Latvia is a country in the Baltic region of Europe. It has a population of about 1.9 million people. Statistics demonstrate that living conditions in Latvia are improving at a slow rate, but that Latvia also still has its fair share of problems. Listed below are the top 10 facts about living conditions in Latvia.
Top 10 Facts About Living Conditions in Latvia
- Poverty rates are going up. In 2017, 23.3 percent of Latvia’s population was at risk of poverty. This increased from a rate of 22.1 percent in 2016. Growth in Latvia’s poverty rate is part of an upward trend of poverty since 2010, in which the rate was 19 percent. The growth may be a result of high emigration rates, causing a shrinking workforce.
- Employment is increasing. Latvia’s rate of employment has improved over recent decades. For instance, the employment rate was 49 percent in 1991 and increased to 55.1 percent in 2017. This is relatively slow, but significant progress. The employment status of a Latvian citizen factors heavily into their aforementioned risk of poverty. Only 8.1 percent of employed people were at risk of poverty, whereas the risk is approximately 59.5 percent for unemployed people.
- GDP is low but growing. Latvia has the fourth-lowest GDP in all of the EU, falling below the average GDP per capita of 28,900 PPS for the EU in 2015, with an average GDP per capita of 18,600 PPS. Though low, this is part of an overall increase in GDP over the past decade, with a peak growth rate of 6 percent in just one year’s time.
- Income inequality. Though there is an improvement to Latvia’s GDP, the country still has significant income inequality as well. For example, the highest 10 percent of the country holds 26.1 percent of the income, whereas the lowest 10 percent has only 2.5 percent of the income.
- Low rates of violent crime. Latvia has a relatively moderate to low crime rate. For instance, the country has a very low homicide rate of 3.4 per 100,000 people. Most crimes committed are non-violent crimes of opportunity, such as burglaries, pick-pocketing and credit card fraud. The prison population per 100,000 people is 239.
- Education. Another aspect of living conditions in Latvia is its compulsory education system. As a result, the country has a high rate of enrollment. The gross enrollment ratio for primary school is 98 percent. Furthermore, 112 percent for secondary school (a rating of more than 100 percent indicates repeating students outside of the appropriate age group). The literacy rate of citizens ages 15 or older is 99.9 percent, which is on par with the EU’s average, Furthermore, all schools have access to the internet, ensuring a high-quality education.
- Health. Life expectancy in Latvia is 74.7 years, making it one of the shortest average life expectancies found in the EU. However, this has improved by about five years, from an average life expectancy of 69.1 in 1990. Latvia also has a relatively low infant mortality rate of 3.9 per 1,000 live births, down from 13.1 in 1990. Latvia has a universal health care system.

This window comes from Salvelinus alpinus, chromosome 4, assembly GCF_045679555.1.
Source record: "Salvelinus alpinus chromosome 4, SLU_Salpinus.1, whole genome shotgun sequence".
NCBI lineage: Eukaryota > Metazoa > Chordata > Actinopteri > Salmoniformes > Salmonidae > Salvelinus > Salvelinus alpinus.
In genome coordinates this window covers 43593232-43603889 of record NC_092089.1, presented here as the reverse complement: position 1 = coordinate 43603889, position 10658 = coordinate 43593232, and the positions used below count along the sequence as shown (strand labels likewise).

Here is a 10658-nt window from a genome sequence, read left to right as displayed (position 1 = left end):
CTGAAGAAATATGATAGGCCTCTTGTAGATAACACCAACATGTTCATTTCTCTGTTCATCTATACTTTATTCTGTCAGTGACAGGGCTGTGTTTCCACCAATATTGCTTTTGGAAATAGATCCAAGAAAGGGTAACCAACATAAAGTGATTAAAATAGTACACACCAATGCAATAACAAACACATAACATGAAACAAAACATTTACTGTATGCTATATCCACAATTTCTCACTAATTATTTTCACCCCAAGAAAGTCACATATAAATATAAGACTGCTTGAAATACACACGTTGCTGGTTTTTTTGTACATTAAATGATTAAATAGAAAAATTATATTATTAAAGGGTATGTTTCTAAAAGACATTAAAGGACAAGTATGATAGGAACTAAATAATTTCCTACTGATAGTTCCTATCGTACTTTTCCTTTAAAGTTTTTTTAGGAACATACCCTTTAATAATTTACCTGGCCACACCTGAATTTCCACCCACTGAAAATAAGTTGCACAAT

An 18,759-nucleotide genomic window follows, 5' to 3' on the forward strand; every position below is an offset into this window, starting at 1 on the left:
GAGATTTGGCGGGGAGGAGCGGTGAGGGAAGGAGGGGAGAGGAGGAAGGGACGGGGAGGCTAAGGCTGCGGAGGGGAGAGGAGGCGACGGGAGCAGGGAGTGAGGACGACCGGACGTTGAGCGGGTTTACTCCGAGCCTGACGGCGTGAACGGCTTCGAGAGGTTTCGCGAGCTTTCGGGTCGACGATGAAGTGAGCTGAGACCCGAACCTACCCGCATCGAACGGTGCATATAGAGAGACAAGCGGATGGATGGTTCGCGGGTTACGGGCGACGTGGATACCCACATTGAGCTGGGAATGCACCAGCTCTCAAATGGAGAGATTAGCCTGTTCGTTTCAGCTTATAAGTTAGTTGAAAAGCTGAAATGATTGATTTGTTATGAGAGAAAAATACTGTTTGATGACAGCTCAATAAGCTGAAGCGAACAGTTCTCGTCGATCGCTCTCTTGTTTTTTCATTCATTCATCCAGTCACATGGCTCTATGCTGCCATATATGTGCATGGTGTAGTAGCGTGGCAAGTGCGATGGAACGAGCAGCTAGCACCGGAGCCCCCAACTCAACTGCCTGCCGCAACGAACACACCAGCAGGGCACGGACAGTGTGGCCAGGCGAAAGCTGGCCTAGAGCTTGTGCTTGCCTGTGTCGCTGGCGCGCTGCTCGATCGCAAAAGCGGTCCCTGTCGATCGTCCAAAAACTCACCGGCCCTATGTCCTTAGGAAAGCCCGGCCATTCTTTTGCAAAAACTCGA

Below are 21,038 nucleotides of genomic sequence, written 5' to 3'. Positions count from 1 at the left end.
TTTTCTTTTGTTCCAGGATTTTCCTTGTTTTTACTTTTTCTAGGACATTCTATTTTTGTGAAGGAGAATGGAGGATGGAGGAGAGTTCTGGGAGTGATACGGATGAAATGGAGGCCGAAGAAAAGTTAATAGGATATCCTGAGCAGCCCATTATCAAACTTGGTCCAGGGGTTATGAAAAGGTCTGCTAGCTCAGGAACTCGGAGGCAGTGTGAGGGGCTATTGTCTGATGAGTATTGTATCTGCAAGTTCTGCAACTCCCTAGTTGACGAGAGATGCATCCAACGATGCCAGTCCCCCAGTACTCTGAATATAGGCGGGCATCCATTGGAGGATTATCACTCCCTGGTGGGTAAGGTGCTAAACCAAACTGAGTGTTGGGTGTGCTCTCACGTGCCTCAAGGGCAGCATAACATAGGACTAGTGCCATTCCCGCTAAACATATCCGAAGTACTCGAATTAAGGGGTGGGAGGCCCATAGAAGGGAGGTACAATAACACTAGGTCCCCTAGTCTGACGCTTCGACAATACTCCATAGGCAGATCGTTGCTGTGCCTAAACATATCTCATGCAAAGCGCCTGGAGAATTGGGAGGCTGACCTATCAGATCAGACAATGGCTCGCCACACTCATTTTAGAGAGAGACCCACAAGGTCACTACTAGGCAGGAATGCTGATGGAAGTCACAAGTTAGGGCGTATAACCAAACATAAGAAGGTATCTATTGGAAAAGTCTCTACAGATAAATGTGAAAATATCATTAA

- Human development is high. The Human Development Index (HDI) is a quantitative measurement of factors such as life expectancy, standards of living and employment, measured by the U.N. The HDI for Latvia is 0.847, which ranks it at #41 out of 189 countries. This categorizes it as having very high human development, thus reflecting one aspect of good living conditions in Latvia. The HDI score is also a massive improvement over its record low of 0.667 in 1993.
- Latvians are optimistic. Eurofound surveys have demonstrated that life satisfaction in Latvia has increased from a metric of 5.6 in 2003 to 6.3 in 2016 (on a scale of 1-10). Happiness has increased to an average of 7 from 6.5. Additionally, 69 percent reported optimism about their future. Not only that, 77 percent reported optimism for the futures of their children or grandchildren. Comparatively, in 2003, 76 percent said that they found difficulty in making ends meet. However, that metric has decreased to 53 percent in 2016.
- Gender equality. Latvia ranks in 41 out of with a Gender Inequality Index (GII) of 0.196 as ranked by the UNDP. Women have close to the same secondary education statistics as men. For example, 55.2 percent of women are in the workforce, compared to 63.7 percent of men. In regard to parliament, women hold 16 percent of parliamentary seats. Though there is still room for improvement, this is significant progress from Latvia’s 1995 GII of 0.411.
Overall, these top 10 facts about living conditions in Latvia demonstrate that the country has improved significantly in various areas since the 1990s. Though Latvia still has areas that need additional attention and work, the country is on a consistently upward trend of progress and human development.
– Jade Follette